12 Beak Adaptations Pelicans dive and scoop fish up in their pouched bills and drain the water before swallowing their catchCormorantspursue fish under water, seizing their prey with their hooked beaksFlamingosfilter small organisms out of the waterLong billed, long legged birdswade in shallow water using their bills to probe in the mud or sand to pluck prey outPenguinsdive to great depths get their mealsTerns and gullssoar over the water and catch fishat the surface
14 Beak Description Activity Shorebirds1. This beak is extra long allowing the bird to probe for deep lying preyGodwits
15 Beak Description Activity Shorebirds2. This relatively short and stalky beak allows the bird to probe for shallow lying preyTerns
16 Beak Description Activity Shorebirds3. This beak is medium in length, allowing the bird to probe for medium depth prey4. This beak has lamellae, which filters the water for small particles like bacteria and planktonSandpiperFlamingo
17 Beak Description Activity MurreOpen Water Feeders5. This straight, narrow beak is used for capturing prey that is swallowed whole.Cormorant
18 Beak Description Activity Open Water Feeders6. This short, heavy hooked beak is ideal for holding and tearing prey too large to be swallowed whole. This beak is best for shallow feeding because its shape and size interfere with fast underwater pursuit.Gull
19 Beak Description Activity Open Water Feeders7. This beak is heavy and streamlined, which makes it good for deep diving. The heavy structure allows the bird to feed on tougher, crunchier prey.Puffin
20 Beak Description Activity Open Water Feeders8. This beak has a longer lower mandible, which allows the bird to feed while flying. The beak ‘skims’ the surface of the water for prey.SkimmersPelican
21 Importance to Marine Ecosystem Can you explain the importance of seabirds?Many scientists consider birds indicators of a marine ecosystem’s richness and health.The more types and quantities of birds, the greater the richness and health.They are predators that consume fish, crustaceans, and mollusks.In turn they are prey to marine mammals and sharks.They supply guano – a significant source of nutrients, specially organic nitrogen important to sea life.What roles do birds play in marine ecosystems?6. Birds play myriad roles in marine ecosystems.7. They’re predators that consume fish, crustaceans, and mollusks.a. At times, they’re also prey to marine mammals and even sharks.8. Seabirds supply guano (droppings), which is a significant source of nutrients to the marine ecosystem.a. This is especially true of organic nitrogen, which scientists think is produced primarily on land.b. Thus, birds that drop guano near the ocean help provide the marine ecosystem with organic nitrogen compounds.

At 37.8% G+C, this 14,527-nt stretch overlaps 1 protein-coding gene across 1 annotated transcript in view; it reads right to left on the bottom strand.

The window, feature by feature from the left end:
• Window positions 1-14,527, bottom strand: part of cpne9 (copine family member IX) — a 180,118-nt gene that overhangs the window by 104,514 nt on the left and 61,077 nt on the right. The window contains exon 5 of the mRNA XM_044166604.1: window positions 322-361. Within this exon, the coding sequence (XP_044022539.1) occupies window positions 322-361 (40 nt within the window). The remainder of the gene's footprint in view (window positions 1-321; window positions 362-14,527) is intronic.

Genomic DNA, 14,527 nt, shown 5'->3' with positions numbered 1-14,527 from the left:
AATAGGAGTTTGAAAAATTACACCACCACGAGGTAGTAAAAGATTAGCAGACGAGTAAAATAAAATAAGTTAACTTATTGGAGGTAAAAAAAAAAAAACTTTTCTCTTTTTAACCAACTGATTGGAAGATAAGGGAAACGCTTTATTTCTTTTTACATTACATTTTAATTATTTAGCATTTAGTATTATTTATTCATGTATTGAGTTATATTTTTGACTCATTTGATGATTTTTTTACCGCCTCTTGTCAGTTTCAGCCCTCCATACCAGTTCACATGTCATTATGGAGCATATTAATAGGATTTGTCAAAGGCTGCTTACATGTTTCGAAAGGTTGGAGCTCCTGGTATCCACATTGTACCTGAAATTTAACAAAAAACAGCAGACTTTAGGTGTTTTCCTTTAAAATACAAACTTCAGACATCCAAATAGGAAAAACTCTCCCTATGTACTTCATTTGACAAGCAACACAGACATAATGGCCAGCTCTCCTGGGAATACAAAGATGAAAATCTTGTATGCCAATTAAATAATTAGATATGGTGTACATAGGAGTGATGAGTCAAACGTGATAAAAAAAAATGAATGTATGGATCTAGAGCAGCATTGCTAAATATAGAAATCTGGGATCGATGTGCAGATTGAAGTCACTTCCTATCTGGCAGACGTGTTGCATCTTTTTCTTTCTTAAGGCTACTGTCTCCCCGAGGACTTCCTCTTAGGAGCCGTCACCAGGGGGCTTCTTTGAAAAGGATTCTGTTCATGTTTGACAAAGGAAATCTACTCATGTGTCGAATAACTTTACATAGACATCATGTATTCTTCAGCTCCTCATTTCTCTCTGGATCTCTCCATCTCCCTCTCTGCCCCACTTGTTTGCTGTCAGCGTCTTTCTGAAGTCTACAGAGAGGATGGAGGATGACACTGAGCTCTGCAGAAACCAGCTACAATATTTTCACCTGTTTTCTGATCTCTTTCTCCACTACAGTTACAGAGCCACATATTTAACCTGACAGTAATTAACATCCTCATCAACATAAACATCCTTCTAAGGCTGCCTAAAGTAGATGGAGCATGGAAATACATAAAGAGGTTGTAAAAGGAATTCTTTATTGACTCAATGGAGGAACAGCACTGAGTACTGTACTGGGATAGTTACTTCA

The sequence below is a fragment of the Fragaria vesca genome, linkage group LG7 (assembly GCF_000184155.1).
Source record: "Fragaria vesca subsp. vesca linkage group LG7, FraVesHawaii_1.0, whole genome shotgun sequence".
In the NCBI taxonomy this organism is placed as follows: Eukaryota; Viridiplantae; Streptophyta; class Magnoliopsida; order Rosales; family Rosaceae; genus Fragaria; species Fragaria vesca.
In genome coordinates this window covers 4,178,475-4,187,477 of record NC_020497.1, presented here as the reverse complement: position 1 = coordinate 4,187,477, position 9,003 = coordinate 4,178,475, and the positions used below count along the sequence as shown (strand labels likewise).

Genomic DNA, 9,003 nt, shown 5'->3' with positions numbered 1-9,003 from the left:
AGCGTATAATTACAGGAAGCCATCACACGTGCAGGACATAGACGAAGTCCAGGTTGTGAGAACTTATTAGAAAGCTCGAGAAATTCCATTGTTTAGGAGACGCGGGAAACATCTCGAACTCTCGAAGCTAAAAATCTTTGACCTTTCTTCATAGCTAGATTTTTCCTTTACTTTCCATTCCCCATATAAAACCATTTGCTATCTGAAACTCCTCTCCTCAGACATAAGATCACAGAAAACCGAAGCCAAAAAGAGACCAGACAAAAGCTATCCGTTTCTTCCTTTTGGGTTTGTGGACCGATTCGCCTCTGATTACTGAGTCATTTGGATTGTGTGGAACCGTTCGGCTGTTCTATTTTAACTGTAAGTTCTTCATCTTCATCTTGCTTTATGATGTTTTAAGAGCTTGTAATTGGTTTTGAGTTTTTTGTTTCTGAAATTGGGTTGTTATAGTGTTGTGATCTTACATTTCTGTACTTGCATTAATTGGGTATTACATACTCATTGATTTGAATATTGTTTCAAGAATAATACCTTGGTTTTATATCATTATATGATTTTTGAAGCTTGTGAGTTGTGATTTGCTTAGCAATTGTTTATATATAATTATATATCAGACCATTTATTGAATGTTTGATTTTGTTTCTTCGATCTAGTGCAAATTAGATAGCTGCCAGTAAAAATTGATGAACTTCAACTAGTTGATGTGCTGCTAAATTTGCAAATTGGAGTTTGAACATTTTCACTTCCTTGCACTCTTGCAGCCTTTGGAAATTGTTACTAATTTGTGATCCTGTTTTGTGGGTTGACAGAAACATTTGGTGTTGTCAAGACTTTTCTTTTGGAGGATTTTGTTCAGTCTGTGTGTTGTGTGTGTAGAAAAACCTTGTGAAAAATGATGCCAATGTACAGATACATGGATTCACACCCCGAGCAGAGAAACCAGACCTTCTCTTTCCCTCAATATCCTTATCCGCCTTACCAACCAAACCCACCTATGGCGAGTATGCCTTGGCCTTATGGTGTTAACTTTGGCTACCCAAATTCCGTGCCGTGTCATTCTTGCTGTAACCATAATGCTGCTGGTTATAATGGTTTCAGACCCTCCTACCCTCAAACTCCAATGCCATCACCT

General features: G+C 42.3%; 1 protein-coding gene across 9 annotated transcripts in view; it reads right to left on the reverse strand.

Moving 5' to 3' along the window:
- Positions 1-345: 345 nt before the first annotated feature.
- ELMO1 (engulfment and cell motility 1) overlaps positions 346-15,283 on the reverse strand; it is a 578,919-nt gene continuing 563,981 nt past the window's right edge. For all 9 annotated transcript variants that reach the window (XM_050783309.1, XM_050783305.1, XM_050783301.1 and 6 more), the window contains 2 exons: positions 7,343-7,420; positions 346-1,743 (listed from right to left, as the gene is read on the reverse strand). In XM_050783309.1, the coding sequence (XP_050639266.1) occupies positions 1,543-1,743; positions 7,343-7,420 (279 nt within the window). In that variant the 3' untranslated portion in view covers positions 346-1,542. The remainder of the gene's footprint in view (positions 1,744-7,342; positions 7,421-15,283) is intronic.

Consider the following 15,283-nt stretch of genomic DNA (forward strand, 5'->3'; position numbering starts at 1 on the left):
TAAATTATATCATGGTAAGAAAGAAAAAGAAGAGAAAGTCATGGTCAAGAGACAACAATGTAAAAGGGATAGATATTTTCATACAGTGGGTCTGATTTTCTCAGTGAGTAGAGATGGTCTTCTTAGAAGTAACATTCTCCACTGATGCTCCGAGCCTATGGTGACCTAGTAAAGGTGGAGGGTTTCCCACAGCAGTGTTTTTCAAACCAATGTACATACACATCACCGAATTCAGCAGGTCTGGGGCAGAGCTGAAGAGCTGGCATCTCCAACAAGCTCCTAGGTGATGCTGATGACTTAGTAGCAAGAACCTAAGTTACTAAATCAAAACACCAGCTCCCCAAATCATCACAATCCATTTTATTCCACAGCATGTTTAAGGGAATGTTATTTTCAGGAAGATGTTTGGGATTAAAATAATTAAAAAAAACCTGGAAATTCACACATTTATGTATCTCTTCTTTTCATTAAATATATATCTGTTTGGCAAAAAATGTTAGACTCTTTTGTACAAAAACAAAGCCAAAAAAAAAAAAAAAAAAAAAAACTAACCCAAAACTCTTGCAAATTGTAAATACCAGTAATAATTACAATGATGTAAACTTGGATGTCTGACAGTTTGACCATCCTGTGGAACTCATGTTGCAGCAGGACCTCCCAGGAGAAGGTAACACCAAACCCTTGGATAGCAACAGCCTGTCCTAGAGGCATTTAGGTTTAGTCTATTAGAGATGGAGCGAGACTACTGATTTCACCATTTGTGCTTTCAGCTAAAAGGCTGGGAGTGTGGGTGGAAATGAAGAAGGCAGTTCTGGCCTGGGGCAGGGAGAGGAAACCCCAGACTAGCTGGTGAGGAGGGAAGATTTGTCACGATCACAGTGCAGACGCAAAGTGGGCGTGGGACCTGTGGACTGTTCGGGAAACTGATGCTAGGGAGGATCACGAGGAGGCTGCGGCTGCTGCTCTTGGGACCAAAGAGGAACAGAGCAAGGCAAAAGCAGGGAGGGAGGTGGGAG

22 Importance to the Ecosystem They’re predators that consume fish, crustaceans, and mollusksThey are prey to marine mammals and sharksSeabirds supply guano (droppings)– a significant source of nutrients, especially organic NitrogenWhat roles do birds play in marine ecosystems?6. Birds play myriad roles in marine ecosystems.7. They’re predators that consume fish, crustaceans, and mollusks.a. At times, they’re also prey to marine mammals and even sharks.8. Seabirds supply guano (droppings), which is a significant source of nutrients to the marine ecosystem.
23 Diversity of Marine Birds What kind of marine birds do you know?List as many seabirds and their adaptations that you can think of on your paperWood Stork
24 Shorebirds or WadersHave long, legs and thin, sharp bills that they use to feed in the intertidal zoneOystercatchers – long, blunt orange bills that are vertically flattened. They feed on partially opened clams, mussels and oysters as wells as other organisms in the sandSandpipers – scurry across the sand as the surf and tide retreats feeding on small crustaceans and mollusks. Some make annual migrations close to 6000 miles.Herons – most widespread family of wading birds. Their skinny legs and long necks aid in hunting. They hunt small fish and crustaceans in shallow water by standing still and waiting for their prey to come into range.